Be hard on yourself in practice, then enjoy performing. Make perfection a goal (but not an end!) for each practice session. Remember that the finest performers occasionally make mistakes, but they always strive to make music at the highest level possible. In addition, have some mental or physical rewards for good practicing.

Practice regularly if not daily. A little practice each day is better than larger amounts of practice less often. There are also times when a day off is more productive than pressing on, especially when playing has been intense. The mind as well as the body needs rest from time to time. The idea of the Sabbath is God's idea for best living: work six days and rest on the seventh.

In each session, do some things you can do well AND do some things to challenge yourself. If all you practice is difficult material, you can become discouraged. At the same time, if there is no musical or technical challenge, you atrophy. All musicians need both ease and challenge.

Model excellence. Imitation of fine performers is an excellent way to practice. Imagine how a great player on your instrument would play this scale or articulate that etude or phrase a beautiful musical line. Sometimes imagine a fine singer and imitate that sound as you play.

Finally, daily practice routines should include, whenever possible, a menu of: 1)lyrical, song-like material, 2) technical material played musically, 3) sight-reading, and 4) solo/ensemble repertoire.

Make a list of all the skills you need for performing and work to touch on most if not all these skills each practice session. But if time is limited, do not neglect the lyrical aspect. This is the foundation for all fine playing.

Phil Norris is an Associate Professor of Music at Northwestern College, St. Paul, Minnesota, where he teaches and actively performs on trumpet. He earned his DMA at the University of Minnesota. Phil is past president of the Christian Instrumentalists and Directors Association and continues to compile and edit the CIDA Sacred List of Instrumental Music.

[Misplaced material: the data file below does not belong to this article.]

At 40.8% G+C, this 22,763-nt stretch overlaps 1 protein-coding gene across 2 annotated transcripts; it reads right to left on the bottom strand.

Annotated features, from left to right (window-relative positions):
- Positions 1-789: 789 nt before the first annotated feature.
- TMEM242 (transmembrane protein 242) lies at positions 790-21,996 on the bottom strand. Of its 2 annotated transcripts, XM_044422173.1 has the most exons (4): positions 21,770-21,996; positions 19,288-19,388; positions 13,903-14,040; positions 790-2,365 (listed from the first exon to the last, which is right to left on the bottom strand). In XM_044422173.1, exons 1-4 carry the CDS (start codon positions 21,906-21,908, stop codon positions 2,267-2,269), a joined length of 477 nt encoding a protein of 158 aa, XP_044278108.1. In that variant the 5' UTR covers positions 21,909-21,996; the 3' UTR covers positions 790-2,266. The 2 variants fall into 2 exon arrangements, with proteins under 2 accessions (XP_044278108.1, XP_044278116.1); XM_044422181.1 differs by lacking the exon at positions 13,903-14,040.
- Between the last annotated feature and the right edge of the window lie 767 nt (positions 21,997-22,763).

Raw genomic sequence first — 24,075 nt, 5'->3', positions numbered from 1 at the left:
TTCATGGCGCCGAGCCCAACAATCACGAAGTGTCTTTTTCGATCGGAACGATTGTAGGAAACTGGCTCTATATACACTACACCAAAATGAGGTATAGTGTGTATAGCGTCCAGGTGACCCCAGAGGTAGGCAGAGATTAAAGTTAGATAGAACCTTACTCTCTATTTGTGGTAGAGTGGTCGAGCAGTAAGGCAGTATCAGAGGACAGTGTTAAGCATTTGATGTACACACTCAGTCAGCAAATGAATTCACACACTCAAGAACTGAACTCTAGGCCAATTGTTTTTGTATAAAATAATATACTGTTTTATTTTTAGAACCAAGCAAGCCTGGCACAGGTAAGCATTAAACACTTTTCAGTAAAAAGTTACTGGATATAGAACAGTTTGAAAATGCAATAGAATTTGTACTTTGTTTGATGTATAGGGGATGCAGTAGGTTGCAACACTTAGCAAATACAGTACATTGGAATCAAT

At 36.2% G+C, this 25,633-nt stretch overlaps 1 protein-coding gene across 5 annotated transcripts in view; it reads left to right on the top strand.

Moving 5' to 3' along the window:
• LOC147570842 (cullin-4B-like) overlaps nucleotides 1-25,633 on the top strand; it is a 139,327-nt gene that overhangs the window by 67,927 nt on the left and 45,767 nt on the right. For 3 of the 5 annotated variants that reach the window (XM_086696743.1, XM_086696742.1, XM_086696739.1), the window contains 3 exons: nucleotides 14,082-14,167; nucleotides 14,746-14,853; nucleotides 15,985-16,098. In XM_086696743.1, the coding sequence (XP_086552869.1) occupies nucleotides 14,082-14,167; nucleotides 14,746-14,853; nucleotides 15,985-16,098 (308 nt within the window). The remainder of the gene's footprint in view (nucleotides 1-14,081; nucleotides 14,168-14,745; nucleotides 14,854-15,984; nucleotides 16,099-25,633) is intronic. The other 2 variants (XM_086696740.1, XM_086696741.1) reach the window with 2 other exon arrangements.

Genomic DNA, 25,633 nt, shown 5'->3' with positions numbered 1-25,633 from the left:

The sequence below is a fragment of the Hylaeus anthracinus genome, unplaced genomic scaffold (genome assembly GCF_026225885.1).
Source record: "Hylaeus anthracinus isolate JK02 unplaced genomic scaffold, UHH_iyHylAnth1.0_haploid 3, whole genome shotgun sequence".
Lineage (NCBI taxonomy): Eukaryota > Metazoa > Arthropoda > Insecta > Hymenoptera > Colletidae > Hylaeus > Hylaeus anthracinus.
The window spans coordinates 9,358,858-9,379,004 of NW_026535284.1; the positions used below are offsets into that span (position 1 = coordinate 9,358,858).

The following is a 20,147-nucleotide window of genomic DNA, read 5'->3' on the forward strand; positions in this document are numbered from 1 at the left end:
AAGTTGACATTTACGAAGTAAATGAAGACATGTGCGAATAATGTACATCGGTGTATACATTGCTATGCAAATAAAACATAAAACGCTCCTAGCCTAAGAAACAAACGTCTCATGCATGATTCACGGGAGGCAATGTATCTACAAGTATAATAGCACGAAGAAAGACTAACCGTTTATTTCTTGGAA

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In his devotional book, Mastery, page 47, E. Standley Jones writes...

by Harlow E. Hopkins

In the epoch-making event of the coming of the Holy Spirit, who were the recipients-a special group with special privilege and standing before God and hence before man? No, there were 120 in that group who received the “promise of the Father.”

Suppose it had been the Twelve only who received the Holy Spirit, as a Bible teacher maintained, it would have changed the very nature of the Christian faith. It would have introduced into the Christian faith a group with special privileges and special standing before God and hence before man. The Christian faith would have put its stamp of special approval on the various Brahmanisms through the structure of human society, and Christianity would have been just one more glorified caste system.

On the contrary when the cipher 0 was put to the 12, making it the 120 instead of the 12, that was the most important cipher in human history. It meant that before God no man was higher or lower than any other man; and the highest gift of God, the Holy Spirit, was open to a person as a person.

It showed that God wasn't dealing with apostles but with persons. The Holy Spirit was given not to a priest, a prophet, or a pope but to a person. There is no more important event in history than just that. It is a seed event-the future of humanity is in the womb of that event. For if God treats with man as man, then man must treat with man as man.

If there is no special privilege before God, then there must be no special privilege before man. That lays the foundation of democracy in a conception of God ...